in appearance as a man, He humbled Himself and became obedient
to the point of death, even the death of the cross.
(Phlp 2:5–8)
As was the case with Christ, labelling as a form of humiliation
and psychological torture did not change Luther, according to
Nestingen (1982):
One of the nicknames given to Luther and his early compatriots,
besides the originally taunt ‘Lutheran’, was the ‘sola-ists.’ The
latter word, which comes from the Latin word for ‘only’, was
intended partly as a barb. It was aimed at the Lutheran love for
exclusive sayings, such as the word alone – grace alone, and faith
alone.
(Nestingen 1982:27)
The author notes with appreciation the uncompromising spirit
and courage of Luther, as further emphasised by Nestingen
(1982):
Whatever else Luther might have been – monster of the medieval
midway or prophet of the new age, heretic or reformer, co-father
of acquisitive capitalism or herald of freedom – he most certainly
was a preacher. He understood himself to have been called by God
to be a witness of the gospel of Jesus Christ. Whether holed up in
his ofce for the third straight sleepless night, off on a trade in a
lecture, climbing into the pulpit, visiting with friends, or playing
with his family, this calling shaped Luther’s life.
(Nestingen 1982:27)
Even though he was treated with contempt and rejection, as
observed from the labelling he suffered, he stood for what he
believed uncompromisingly, as witnessed by Lohse (1986):
Luther, however, was unique in his understanding of God and the
devil as directly intervening in historical events. The principle is
the same one Luther followed in understanding the meaning of
the cross.
(Lohse 1986:194)
Another factor contributing to the plight of the excommunicated
is the attention such people draw, which is in itself traumatic.
Lilje (1983) spells this out as follows:
The attention of the public was directed towards Martin Luther.
Insofar as the news system of the day allowed, the glorious advance
of the Wittenberg monk had been followed across Germany.
(Lilje 1983:61)
The author agrees with Lilje (1986), Lohse (1980) and Nestingen
(1982) that a person, though rejected directly or indirectly by the
ecclesiastical body, should stay focussed on the One who called
his or her and should not be swayed, for his or her reward will
come from God and not from the church.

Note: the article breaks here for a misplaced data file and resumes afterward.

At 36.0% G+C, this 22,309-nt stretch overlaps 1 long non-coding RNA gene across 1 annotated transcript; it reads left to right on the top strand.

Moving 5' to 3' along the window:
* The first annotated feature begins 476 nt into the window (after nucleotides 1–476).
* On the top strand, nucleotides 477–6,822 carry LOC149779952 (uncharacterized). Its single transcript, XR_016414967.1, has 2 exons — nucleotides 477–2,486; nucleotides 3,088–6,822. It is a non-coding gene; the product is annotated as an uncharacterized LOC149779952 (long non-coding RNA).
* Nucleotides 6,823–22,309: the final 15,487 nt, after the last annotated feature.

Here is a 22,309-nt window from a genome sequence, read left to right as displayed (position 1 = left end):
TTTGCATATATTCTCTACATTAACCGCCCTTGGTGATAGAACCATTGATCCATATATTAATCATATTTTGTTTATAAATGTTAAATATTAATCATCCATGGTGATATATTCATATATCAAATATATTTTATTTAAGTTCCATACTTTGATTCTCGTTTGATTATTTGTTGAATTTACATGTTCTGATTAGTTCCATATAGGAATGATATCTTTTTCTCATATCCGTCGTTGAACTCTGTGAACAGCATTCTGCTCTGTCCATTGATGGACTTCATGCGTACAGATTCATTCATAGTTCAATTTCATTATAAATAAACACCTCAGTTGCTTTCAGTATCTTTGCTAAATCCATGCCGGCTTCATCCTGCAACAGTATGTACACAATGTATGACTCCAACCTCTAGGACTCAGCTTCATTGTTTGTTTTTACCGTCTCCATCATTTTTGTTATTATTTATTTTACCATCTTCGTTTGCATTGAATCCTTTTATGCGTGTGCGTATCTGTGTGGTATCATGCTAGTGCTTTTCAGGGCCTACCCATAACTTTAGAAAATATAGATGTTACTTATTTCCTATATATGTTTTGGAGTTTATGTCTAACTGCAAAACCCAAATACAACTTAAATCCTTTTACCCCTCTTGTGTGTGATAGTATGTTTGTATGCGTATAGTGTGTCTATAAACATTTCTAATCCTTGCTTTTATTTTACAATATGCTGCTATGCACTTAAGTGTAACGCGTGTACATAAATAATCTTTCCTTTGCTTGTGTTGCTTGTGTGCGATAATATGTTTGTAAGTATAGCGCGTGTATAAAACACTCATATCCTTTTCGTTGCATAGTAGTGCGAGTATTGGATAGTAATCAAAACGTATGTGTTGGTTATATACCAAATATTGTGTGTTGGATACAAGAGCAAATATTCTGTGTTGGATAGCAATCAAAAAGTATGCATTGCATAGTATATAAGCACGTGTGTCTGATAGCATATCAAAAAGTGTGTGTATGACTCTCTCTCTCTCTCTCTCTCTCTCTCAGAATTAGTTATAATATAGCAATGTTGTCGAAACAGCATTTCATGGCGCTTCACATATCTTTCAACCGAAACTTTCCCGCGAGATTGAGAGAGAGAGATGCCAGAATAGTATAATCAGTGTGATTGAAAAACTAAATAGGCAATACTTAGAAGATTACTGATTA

Rejection resulting from excommunication
The one burden any victim of excommunication will have to live
with is the sense of rejection. This kind of rejection manifests
itself in various forms. Martin Luther was diagnosed as follows:
‘Luther’s life was deeply marked by the kind of nightmare
terror, now sometimes being identied by psychologists as birth
or pre-natal trauma’ (Yule 1985:52).
Luther became a reformer out of urgent pastoral concern. It was not
his rst intention to begin a theological revolution; it was certainly
not his aim to lead an ecclesial revolt. These steps followed, to be
sure, but (as he himself later insisted) they were not yet in view
‘when I began that cause’.
(Yule 1985:72)
The originality of Luther’s theology is in the way he interwove its
anti-Pelagian slant with the central afrmation of the Christian
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faith, that Jesus Christ, though of one nature with God the Father,
became our brother man. His whole discussion took on a fresh and
personal approach which was often lacking in the later Mediaeval
Theologians whose works on this subject often read like a text book
on symbolic logic.
(Yule 1985:87)
As I wrote in my treatise against the peasants, so I write now. Let
no one take pity on the hardened, obstinate, and blinded peasants
who will not listen; let anyone who can and is able, hew down, stab
and slay them as one would a mad dog.
(Hyma 1928:76)
The author views Luther’s engagement in the Reformation as
crucial in protecting the dignity and integrity of the Gospel. He
agrees with Luther’s pastoral concern that prompted in him the
desire to afrm the Christian faith to the extent of demanding
the stabbing, slaying and hewing down of those who were
hardened and obstinate. Luther propagated these actions out
of passion for protecting the Christian values and introduced
extremely strict measures of excommunicating these hardened
and obstinate people. The pain of the rejection he experienced
himself as a result of his doctrinal stance was automatically
transferred to the subjects who were meant to be recipients of
his message of grace.
The author agrees with Yule (1985) and Hyma (1928) that at the
heart of excommunication lies the pain of rejection, the scars of
which cannot be eradicated even by the passing of time. The
rejection resulting from excommunication, the author believes,
equals in all aspects the rejection experienced in incarceration.
It is in the light of these facts that the author believes that the
worst that could befall a person is to be buried alive through the
rite of an indenite excommunication, the brutality of which is
spelt out by Luther who calls for the stabbing and slaying of the
peasants.